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Land of blood and honey

“For soldiers of the Sixth Army, the summer of 1942 offered the last idylls of war. In Don Cossack Country, the villages of whitewashed cottages with thatched roofs, surrounded by small cherry orchards, willows and horses in meadows provided an attractive contrast to the usual dilapidation of villages taken over by collective farms. Most of the civilians, who had stayed behind in defiance of Communist evacuation orders, were friendly. Many of the older men had fought the Bolsheviks in the Russian civil war. Only the previous spring, just a few weeks before the German invasion, Cossacks had risen up in revolt at Shakhty, north of Rostov, declaring an independent republic. This had been stamped out by NKVD troops with a rapid and predictable brutality. To the surprise of a company commander of the 384th [German] Infantry Division, Cossacks remained friendly even after looting by his soldiers. They handed over eggs, milk, salted cucmber and even a whole ham as a gift. He then arranged to purchase geese for two Reichsmarks a bird. ‘To be honest, people give you everything they have if you treat them correctly,’ he wrote in his diary. ‘I’ve never eaten so much as here. we eat honey with spoons until we’re sick, and in the evening we eat boiled ham.’ “ – Antony Beevor, Stalingrad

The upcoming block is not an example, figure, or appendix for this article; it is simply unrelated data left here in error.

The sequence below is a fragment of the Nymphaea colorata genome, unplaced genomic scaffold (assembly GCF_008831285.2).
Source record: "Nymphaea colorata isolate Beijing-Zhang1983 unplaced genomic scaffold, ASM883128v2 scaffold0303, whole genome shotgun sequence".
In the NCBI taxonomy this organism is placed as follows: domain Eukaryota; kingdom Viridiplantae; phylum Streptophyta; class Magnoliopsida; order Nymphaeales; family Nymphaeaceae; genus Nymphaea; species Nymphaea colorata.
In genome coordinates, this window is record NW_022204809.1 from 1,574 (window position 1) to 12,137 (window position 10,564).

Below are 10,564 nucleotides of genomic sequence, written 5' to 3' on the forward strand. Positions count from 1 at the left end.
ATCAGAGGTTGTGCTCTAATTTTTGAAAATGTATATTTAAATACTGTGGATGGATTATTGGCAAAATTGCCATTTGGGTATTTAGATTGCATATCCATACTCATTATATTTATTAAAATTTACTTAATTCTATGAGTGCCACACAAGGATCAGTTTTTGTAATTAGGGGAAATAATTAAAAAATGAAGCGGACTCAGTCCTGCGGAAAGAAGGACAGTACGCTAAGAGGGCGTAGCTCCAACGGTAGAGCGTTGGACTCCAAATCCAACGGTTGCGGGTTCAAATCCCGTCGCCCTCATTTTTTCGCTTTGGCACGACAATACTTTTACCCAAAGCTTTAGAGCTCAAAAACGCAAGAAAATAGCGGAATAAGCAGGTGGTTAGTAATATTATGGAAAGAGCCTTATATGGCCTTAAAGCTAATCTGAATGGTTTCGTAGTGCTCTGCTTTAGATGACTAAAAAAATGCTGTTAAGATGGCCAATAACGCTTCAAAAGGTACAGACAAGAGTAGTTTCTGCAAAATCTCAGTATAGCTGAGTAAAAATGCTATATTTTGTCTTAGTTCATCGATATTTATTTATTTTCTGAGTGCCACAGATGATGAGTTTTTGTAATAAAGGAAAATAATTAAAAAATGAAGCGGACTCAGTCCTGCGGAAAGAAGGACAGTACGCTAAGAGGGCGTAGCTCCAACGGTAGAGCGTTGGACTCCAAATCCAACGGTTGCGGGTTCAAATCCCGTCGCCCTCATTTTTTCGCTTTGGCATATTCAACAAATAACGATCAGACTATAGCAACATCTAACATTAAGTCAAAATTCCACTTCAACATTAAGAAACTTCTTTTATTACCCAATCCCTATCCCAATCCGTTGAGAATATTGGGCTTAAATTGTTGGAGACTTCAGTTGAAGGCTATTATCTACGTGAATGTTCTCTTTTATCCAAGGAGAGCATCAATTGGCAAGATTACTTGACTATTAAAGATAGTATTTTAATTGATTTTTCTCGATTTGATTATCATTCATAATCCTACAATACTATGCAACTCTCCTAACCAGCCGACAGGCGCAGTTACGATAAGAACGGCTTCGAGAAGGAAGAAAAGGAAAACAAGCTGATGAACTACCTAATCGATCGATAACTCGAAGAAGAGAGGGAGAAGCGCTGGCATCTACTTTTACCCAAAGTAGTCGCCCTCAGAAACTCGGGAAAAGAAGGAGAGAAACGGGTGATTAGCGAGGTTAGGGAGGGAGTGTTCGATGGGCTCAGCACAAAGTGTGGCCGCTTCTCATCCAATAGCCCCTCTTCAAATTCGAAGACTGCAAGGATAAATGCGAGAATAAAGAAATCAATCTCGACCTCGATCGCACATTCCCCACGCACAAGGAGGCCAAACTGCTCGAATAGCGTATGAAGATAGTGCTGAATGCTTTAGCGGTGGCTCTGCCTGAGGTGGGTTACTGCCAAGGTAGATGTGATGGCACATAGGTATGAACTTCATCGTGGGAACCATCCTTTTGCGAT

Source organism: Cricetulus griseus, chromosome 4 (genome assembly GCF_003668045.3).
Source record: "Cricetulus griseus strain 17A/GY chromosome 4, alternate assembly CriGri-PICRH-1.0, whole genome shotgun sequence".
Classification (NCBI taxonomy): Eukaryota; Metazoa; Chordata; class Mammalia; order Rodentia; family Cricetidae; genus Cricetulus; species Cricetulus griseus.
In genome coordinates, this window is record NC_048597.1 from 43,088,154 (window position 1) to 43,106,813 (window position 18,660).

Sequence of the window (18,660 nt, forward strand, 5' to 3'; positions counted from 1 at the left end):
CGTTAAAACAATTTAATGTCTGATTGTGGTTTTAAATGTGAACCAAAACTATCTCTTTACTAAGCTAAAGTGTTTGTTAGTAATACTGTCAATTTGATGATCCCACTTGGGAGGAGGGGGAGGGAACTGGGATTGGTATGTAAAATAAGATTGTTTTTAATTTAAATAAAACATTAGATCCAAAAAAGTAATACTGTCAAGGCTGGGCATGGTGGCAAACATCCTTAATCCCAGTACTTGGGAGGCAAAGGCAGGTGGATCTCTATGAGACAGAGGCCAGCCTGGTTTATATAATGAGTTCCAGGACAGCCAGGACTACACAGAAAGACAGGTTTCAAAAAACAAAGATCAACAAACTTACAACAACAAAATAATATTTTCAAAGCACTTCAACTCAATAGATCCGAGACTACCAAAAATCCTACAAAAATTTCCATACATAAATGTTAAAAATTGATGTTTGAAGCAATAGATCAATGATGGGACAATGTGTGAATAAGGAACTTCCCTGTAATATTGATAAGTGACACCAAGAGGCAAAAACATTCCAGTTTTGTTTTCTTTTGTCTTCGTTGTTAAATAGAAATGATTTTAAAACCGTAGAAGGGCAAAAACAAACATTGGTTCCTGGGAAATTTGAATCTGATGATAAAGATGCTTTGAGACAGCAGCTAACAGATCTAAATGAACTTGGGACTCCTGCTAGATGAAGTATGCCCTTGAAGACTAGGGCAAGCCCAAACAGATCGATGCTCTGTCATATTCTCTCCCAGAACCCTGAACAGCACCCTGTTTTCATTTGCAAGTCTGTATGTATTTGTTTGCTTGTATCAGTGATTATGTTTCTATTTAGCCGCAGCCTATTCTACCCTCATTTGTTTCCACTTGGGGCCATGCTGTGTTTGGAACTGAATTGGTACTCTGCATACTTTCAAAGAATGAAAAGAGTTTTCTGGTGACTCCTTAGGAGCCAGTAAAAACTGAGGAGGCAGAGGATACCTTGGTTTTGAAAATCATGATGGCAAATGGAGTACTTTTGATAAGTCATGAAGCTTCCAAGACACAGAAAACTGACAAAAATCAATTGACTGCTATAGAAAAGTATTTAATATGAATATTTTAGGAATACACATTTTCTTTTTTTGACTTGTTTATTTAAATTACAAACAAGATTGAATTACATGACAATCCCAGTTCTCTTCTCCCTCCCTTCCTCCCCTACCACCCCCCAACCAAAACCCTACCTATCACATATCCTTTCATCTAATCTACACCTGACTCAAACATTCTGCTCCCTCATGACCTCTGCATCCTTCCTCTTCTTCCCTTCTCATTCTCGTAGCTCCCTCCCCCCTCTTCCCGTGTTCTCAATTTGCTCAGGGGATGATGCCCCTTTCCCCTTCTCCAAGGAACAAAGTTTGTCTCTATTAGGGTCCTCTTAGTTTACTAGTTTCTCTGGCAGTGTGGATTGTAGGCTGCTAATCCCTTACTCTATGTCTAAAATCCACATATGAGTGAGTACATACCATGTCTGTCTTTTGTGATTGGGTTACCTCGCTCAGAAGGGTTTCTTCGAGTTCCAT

Published inAntony BeevorThe Second World War

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